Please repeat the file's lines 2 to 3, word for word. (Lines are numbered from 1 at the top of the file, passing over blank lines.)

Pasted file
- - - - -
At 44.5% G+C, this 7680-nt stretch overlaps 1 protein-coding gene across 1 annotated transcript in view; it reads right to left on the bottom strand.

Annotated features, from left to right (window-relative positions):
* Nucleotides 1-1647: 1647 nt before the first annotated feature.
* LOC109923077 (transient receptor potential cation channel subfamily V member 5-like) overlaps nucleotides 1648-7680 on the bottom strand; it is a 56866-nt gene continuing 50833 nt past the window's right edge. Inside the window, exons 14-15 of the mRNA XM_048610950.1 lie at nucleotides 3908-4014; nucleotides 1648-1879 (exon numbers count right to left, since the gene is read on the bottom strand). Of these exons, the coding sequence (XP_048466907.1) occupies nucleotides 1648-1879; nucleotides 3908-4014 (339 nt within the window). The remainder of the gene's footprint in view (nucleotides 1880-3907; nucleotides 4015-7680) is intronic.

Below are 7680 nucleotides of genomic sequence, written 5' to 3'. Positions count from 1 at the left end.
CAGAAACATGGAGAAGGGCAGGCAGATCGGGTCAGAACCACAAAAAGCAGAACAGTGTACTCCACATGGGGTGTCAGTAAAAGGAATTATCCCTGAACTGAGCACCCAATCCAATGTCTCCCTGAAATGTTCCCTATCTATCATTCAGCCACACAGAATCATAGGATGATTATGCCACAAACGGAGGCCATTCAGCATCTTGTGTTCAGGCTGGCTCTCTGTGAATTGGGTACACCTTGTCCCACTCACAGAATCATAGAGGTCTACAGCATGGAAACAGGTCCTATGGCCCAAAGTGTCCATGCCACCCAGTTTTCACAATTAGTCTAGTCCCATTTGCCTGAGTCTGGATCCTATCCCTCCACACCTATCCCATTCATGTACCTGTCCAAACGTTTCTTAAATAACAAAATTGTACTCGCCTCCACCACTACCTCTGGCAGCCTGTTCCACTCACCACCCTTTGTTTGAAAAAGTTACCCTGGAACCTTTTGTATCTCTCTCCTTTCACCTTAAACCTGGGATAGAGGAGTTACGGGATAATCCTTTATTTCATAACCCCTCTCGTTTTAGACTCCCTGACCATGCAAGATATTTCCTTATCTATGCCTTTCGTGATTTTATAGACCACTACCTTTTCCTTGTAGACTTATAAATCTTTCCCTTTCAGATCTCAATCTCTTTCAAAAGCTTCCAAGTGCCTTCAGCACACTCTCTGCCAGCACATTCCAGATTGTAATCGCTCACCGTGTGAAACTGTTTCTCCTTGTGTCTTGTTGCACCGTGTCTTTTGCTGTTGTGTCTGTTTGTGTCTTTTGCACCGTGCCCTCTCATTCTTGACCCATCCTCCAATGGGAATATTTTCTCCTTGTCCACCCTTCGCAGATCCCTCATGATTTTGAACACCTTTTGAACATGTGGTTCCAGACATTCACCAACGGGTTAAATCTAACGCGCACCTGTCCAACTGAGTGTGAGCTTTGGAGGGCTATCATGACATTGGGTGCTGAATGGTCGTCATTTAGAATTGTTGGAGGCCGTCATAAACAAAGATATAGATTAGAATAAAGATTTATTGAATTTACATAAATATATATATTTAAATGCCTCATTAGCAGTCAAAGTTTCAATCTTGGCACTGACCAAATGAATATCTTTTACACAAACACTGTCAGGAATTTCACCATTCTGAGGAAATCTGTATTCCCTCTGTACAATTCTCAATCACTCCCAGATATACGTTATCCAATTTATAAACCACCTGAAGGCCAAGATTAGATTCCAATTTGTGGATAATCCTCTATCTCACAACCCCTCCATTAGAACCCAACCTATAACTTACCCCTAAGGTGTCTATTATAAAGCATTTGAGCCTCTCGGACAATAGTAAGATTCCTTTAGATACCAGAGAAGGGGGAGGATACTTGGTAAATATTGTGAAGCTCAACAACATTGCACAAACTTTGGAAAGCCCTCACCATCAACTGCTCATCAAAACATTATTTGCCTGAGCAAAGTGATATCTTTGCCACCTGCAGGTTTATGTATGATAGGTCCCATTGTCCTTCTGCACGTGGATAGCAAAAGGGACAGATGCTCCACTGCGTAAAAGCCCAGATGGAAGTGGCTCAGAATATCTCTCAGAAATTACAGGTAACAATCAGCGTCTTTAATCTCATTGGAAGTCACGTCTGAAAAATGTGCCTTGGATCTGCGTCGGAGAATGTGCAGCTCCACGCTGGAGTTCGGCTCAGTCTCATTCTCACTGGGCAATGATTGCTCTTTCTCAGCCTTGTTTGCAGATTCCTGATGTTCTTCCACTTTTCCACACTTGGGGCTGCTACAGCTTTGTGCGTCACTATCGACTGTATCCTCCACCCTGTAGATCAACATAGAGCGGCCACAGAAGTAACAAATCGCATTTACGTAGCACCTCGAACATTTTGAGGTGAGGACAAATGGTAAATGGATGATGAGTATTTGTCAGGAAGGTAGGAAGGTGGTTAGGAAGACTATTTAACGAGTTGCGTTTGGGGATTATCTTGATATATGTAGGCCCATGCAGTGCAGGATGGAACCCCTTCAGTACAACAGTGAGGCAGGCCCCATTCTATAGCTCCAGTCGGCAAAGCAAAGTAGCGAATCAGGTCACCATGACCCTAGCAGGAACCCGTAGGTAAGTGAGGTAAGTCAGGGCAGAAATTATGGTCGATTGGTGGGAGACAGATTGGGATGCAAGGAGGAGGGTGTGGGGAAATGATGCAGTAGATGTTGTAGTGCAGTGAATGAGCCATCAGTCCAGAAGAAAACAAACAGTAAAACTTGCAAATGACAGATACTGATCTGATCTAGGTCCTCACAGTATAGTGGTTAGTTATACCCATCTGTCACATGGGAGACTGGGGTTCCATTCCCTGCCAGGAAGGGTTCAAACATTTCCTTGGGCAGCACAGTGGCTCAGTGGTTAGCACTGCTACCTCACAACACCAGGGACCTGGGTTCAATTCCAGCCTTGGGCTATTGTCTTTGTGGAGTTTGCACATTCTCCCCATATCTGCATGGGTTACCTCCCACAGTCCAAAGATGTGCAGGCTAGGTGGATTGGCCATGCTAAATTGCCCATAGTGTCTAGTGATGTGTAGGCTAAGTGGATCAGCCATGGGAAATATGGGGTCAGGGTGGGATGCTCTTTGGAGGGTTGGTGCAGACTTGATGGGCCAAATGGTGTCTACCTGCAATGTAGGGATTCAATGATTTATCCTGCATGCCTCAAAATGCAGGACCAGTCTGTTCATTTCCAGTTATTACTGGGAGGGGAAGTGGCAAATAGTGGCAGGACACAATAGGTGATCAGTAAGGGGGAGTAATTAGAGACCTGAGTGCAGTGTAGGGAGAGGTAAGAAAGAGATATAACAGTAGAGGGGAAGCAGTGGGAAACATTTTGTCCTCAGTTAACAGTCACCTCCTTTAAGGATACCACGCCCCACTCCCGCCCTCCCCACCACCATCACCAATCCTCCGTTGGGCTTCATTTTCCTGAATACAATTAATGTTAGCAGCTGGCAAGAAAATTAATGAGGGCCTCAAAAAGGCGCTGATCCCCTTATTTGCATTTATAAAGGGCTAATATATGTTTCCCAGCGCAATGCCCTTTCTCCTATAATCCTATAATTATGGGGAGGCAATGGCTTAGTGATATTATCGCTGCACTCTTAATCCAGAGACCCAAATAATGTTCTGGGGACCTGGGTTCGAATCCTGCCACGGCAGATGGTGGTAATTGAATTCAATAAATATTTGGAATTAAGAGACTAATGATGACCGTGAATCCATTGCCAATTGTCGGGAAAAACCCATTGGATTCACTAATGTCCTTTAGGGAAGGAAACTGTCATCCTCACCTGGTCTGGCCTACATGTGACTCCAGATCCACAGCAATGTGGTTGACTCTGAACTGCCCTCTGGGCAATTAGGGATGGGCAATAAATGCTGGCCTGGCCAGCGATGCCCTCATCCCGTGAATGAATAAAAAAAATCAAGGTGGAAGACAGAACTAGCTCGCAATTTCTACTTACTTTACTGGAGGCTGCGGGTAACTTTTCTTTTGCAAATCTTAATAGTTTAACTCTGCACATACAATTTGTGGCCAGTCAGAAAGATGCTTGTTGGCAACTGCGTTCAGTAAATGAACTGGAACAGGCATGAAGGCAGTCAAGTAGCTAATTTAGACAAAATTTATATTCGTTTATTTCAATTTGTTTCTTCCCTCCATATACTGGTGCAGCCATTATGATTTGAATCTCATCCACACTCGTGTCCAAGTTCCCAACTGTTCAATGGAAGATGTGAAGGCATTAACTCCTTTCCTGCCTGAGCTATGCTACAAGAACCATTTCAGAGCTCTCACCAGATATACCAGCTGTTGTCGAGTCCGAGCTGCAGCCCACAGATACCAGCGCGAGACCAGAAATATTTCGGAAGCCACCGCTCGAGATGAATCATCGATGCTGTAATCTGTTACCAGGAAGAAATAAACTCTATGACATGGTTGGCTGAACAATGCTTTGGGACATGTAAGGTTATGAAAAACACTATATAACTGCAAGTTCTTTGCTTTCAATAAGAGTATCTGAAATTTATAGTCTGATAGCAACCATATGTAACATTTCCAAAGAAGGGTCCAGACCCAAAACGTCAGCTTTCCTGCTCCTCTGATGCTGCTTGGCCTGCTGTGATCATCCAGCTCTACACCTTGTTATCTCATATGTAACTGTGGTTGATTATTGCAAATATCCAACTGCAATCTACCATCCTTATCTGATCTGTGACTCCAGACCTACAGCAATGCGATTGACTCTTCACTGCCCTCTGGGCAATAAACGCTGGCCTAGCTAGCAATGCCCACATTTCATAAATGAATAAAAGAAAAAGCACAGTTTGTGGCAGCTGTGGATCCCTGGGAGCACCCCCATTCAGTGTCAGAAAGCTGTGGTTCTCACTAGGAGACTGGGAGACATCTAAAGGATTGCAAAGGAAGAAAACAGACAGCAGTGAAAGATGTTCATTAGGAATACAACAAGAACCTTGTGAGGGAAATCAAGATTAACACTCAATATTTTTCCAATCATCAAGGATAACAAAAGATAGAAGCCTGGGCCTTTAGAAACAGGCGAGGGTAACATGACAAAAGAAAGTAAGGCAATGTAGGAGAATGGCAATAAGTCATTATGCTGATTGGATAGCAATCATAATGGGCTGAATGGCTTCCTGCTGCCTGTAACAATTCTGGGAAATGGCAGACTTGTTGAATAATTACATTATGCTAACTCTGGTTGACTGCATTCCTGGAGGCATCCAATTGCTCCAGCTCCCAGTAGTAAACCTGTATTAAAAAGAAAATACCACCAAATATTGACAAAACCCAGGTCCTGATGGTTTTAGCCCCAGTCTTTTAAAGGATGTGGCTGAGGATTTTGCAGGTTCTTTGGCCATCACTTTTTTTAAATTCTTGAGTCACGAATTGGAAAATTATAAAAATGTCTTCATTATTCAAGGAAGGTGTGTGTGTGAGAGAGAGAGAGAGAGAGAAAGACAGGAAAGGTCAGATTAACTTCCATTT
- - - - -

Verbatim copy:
Annotated features, from left to right (window-relative positions):
* Nucleotides 1-1647: 1647 nt before the first annotated feature.